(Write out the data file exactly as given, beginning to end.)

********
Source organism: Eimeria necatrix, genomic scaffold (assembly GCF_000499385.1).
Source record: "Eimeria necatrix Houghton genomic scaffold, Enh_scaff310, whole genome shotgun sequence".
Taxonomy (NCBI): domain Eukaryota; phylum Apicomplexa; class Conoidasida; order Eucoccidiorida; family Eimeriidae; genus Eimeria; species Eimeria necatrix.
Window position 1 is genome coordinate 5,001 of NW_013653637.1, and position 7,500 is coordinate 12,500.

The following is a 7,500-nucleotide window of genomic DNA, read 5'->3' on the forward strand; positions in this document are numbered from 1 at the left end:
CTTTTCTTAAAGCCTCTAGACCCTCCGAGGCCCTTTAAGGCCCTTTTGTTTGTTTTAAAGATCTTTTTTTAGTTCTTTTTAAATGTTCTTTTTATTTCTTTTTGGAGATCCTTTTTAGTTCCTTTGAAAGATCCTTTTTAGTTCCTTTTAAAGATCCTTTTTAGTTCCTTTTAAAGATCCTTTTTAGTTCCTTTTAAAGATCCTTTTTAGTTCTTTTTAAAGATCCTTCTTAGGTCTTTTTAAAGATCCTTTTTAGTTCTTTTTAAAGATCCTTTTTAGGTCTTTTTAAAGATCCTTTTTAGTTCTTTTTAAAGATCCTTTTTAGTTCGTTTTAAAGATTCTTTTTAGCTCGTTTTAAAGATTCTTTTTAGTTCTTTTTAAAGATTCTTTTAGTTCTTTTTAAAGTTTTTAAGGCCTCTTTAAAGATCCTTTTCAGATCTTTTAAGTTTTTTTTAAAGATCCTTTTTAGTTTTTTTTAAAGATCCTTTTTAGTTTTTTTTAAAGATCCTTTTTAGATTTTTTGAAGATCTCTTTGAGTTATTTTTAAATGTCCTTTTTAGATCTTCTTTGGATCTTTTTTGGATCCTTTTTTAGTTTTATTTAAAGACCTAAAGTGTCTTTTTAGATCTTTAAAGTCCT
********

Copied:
Source organism: Eimeria necatrix, genomic scaffold (assembly GCF_000499385.1).
Source record: "Eimeria necatrix Houghton genomic scaffold, Enh_scaff310, whole genome shotgun sequence".
Taxonomy (NCBI): domain Eukaryota; phylum Apicomplexa; class Conoidasida; order Eucoccidiorida; family Eimeriidae; genus Eimeria; species Eimeria necatrix.
Window position 1 is genome coordinate 5,001 of NW_013653637.1, and position 7,500 is coordinate 12,500.

The following is a 7,500-nucleotide window of genomic DNA, read 5'->3' on the forward strand; positions in this document are numbered from 1 at the left end:
CTTTTCTTAAAGCCTCTAGACCCTCCGAGGCCCTTTAAGGCCCTTTTGTTTGTTTTAAAGATCTTTTTTTAGTTCTTTTTAAATGTTCTTTTTATTTCTTTTTGGAGATCCTTTTTAGTTCCTTTGAAAGATCCTTTTTAGTTCCTTTTAAAGATCCTTTTTAGTTCCTTTTAAAGATCCTTTTTAGTTCCTTTTAAAGATCCTTTTTAGTTCTTTTTAAAGATCCTTCTTAGGTCTTTTTAAAGATCCTTTTTAGTTCTTTTTAAAGATCCTTTTTAGGTCTTTTTAAAGATCCTTTTTAGTTCTTTTTAAAGATCCTTTTTAGTTCGTTTTAAAGATTCTTTTTAGCTCGTTTTAAAGATTCTTTTTAGTTCTTTTTAAAGATTCTTTTAGTTCTTTTTAAAGTTTTTAAGGCCTCTTTAAAGATCCTTTTCAGATCTTTTAAGTTTTTTTTAAAGATCCTTTTTAGTTTTTTTTAAAGATCCTTTTTAGTTTTTTTTAAAGATCCTTTTTAGATTTTTTGAAGATCTCTTTGAGTTATTTTTAAATGTCCTTTTTAGATCTTCTTTGGATCTTTTTTGGATCCTTTTTTAGTTTTATTTAAAGACCTAAAGTGTCTTTTTAGATCTTTAAAGTCCT